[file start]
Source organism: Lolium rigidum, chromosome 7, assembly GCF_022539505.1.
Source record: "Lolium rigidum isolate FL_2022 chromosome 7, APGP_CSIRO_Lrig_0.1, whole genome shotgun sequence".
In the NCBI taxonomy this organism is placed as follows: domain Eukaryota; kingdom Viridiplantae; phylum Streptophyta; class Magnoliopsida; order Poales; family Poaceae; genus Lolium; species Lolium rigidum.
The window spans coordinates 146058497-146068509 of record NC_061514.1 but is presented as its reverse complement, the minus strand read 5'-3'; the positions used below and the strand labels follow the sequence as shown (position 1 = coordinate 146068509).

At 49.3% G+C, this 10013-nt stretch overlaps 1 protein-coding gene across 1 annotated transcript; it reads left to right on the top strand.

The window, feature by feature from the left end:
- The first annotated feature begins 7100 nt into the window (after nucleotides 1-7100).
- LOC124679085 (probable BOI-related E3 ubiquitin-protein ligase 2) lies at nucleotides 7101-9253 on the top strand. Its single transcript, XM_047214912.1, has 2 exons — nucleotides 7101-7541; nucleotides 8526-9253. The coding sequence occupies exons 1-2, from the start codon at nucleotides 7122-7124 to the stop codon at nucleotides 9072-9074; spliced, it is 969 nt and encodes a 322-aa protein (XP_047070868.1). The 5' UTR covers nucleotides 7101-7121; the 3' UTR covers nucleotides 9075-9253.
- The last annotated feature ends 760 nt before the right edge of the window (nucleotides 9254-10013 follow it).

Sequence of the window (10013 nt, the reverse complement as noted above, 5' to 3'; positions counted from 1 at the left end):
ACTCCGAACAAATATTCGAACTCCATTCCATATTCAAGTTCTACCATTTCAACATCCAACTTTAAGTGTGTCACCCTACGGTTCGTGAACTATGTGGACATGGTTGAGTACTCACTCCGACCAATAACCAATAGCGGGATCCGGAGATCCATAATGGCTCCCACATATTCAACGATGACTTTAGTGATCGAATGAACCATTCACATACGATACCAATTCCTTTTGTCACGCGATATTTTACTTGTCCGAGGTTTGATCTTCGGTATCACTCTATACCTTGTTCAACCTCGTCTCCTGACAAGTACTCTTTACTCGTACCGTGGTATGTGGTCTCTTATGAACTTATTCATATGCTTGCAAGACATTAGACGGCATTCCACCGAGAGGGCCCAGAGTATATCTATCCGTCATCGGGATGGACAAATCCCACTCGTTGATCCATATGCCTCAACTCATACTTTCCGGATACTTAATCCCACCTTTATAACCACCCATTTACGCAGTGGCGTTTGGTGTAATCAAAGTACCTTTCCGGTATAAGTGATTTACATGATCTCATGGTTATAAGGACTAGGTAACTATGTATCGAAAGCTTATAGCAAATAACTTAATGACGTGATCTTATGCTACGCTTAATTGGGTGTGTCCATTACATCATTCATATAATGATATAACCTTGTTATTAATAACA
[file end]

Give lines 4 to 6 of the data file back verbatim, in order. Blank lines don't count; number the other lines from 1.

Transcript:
The window spans coordinates 146058497-146068509 of record NC_061514.1 but is presented as its reverse complement, the minus strand read 5'-3'; the positions used below and the strand labels follow the sequence as shown (position 1 = coordinate 146068509).

At 49.3% G+C, this 10013-nt stretch overlaps 1 protein-coding gene across 1 annotated transcript; it reads left to right on the top strand.

The window, feature by feature from the left end: